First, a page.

A new ambient air monitoring network on Maryland’s Eastern Shore is up and running, according to Delmarva Poultry Industry Inc. (DPI), which is supporting the network along with The Keith Campbell Foundation for the Environment and the Maryland Department of the Environment (MDE).
DPI said the monitoring network is the first to measure ambient ammonia levels on the Eastern Shore as well as in Baltimore, Md.
Beginning in April, two collection stations have measured continuous ammonia, fine particulate matter (PM2.5) and coarse particulate matter (PM10) on the Lower Eastern Shore. One station, near Pocomoke City, Md., is in an area with a relatively high density of poultry houses, while a Princess Anne station is in an area where fewer poultry houses are nearby. For comparison purposes, near real-time concentrations of ammonia and PM2.5 are being measured at existing stations in downtown Baltimore and the Horn Point Lab, near Cambridge, Md.
All data in the monitoring network, including hourly data and monthly summaries, is being collected and fully publicly available from MDE.
DPI, the Campbell Foundation and MDE agreed in 2019 to collaborate to build the new network, with the nongovernmental partners committing more than $500,000 to the effort to keep taxpayer costs to a minimum. MDE had sole authority to determine the sites of the two new monitoring stations and is operating the stations, DPI noted.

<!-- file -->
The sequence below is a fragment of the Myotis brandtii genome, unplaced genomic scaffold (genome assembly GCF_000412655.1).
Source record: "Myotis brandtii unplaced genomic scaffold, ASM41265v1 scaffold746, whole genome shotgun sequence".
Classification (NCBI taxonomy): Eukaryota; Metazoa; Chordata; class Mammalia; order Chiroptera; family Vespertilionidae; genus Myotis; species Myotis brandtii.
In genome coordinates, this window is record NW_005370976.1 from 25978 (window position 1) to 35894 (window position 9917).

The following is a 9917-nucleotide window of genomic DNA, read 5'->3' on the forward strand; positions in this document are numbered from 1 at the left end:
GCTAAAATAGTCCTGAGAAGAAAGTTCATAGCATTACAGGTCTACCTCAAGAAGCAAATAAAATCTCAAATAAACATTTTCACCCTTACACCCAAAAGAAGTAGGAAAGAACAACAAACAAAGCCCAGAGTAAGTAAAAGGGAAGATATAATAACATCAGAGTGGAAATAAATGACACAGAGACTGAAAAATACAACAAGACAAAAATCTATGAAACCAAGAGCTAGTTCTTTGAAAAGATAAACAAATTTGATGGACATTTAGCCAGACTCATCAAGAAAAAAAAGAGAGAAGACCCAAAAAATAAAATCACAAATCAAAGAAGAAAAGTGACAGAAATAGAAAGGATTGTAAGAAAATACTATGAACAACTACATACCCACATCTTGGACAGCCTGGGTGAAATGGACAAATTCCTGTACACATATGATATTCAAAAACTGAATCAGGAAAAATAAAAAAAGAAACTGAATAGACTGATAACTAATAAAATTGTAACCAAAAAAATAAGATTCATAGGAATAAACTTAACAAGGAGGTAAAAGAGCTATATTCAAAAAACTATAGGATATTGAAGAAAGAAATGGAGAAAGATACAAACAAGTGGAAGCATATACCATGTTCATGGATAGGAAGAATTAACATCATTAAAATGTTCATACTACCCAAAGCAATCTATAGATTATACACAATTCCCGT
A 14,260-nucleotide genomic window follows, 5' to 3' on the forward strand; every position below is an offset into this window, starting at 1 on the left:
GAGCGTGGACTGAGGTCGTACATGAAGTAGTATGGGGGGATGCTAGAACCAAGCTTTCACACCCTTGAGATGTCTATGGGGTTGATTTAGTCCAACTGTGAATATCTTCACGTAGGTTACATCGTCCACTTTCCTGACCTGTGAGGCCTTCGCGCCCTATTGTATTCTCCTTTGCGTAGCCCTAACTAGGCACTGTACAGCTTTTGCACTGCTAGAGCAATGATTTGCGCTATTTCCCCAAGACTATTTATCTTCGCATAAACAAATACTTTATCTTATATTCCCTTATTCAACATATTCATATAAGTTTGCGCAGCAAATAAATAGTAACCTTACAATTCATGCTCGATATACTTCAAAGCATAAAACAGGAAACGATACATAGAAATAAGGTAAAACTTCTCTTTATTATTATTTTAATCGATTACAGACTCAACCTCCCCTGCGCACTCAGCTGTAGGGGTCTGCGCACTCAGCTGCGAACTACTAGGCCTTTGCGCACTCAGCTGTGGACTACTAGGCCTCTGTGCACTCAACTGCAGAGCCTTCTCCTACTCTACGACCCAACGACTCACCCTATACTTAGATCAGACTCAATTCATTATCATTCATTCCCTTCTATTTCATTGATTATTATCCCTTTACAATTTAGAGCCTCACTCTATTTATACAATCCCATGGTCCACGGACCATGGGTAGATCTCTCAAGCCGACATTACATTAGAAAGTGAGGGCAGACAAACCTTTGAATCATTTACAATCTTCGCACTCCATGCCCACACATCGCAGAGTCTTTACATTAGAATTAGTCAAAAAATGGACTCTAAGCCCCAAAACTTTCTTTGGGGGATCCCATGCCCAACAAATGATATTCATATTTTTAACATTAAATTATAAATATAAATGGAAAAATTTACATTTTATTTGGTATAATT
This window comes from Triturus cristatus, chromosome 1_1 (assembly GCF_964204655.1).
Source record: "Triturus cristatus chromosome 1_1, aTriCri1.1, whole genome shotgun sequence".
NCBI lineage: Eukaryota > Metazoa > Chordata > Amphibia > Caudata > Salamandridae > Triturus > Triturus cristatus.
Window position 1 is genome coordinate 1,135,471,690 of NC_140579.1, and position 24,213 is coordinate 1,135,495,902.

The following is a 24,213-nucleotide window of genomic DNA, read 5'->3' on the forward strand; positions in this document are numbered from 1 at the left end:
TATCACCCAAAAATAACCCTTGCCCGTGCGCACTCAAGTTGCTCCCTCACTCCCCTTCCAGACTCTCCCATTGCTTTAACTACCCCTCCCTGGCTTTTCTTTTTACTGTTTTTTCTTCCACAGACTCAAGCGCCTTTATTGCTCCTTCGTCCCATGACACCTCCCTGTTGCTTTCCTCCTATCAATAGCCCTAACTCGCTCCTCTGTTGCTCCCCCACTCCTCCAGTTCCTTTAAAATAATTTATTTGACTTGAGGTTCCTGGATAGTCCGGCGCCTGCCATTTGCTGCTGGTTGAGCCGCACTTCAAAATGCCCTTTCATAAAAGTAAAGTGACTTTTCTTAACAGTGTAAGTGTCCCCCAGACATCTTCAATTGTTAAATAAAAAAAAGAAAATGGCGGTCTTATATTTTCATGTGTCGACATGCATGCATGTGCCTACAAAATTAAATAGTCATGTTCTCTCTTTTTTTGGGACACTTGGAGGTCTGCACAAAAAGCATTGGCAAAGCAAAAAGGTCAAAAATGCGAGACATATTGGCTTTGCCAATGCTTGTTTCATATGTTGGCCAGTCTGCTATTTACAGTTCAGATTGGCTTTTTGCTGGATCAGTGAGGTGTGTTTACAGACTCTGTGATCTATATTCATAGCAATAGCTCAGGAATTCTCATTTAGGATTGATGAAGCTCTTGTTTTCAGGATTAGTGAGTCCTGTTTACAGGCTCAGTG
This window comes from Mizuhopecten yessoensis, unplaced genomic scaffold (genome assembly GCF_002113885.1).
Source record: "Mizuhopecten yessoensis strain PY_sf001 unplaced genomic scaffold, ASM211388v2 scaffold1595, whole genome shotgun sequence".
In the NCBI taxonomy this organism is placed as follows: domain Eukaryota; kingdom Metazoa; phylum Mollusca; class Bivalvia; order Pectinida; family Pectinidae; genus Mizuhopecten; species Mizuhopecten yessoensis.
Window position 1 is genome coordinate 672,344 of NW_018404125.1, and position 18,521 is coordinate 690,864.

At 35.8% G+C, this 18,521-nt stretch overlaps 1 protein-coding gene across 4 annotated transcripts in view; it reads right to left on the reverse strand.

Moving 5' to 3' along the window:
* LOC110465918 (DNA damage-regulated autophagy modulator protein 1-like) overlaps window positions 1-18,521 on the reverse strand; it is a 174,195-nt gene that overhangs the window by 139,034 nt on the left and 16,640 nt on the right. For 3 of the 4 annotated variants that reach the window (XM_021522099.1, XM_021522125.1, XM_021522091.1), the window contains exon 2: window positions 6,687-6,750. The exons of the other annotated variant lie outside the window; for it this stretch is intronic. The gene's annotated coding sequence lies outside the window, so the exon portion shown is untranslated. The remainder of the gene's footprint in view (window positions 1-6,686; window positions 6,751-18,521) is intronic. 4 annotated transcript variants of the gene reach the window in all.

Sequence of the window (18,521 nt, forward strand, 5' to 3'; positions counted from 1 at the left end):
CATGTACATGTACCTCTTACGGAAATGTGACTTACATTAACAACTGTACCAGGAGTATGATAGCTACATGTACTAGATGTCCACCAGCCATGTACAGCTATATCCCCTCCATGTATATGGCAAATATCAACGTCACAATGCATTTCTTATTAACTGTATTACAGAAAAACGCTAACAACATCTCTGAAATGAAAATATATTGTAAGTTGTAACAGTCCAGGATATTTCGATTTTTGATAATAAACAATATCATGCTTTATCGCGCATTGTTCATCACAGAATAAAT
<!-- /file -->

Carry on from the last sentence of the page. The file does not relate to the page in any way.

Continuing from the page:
“The launch of this data-gathering effort reflects the chicken community’s firm commitment to transparency and to being a good neighbor,” said DPI executive director Holly Porter. “We share with all Marylanders an interest in better understanding how farms, suburbs and denser cities can coexist on the Eastern Shore, and this ambient air monitoring network furthers that understanding. We look forward to all stakeholders having the opportunity to review the data this network will supply.”
“The Campbell Foundation is participating in this partnership to develop a better understanding of the actual environmental conditions in the region and to advance productive conversations on environmental stressors in the Bay watershed,” said Samantha Campbell, president of the Campbell Foundation. “In this first year of data collection, we want to expand our reach to community members who have expressed concern over air quality effects on human health. We want to understand the local perspective on where our help could be most valuable.”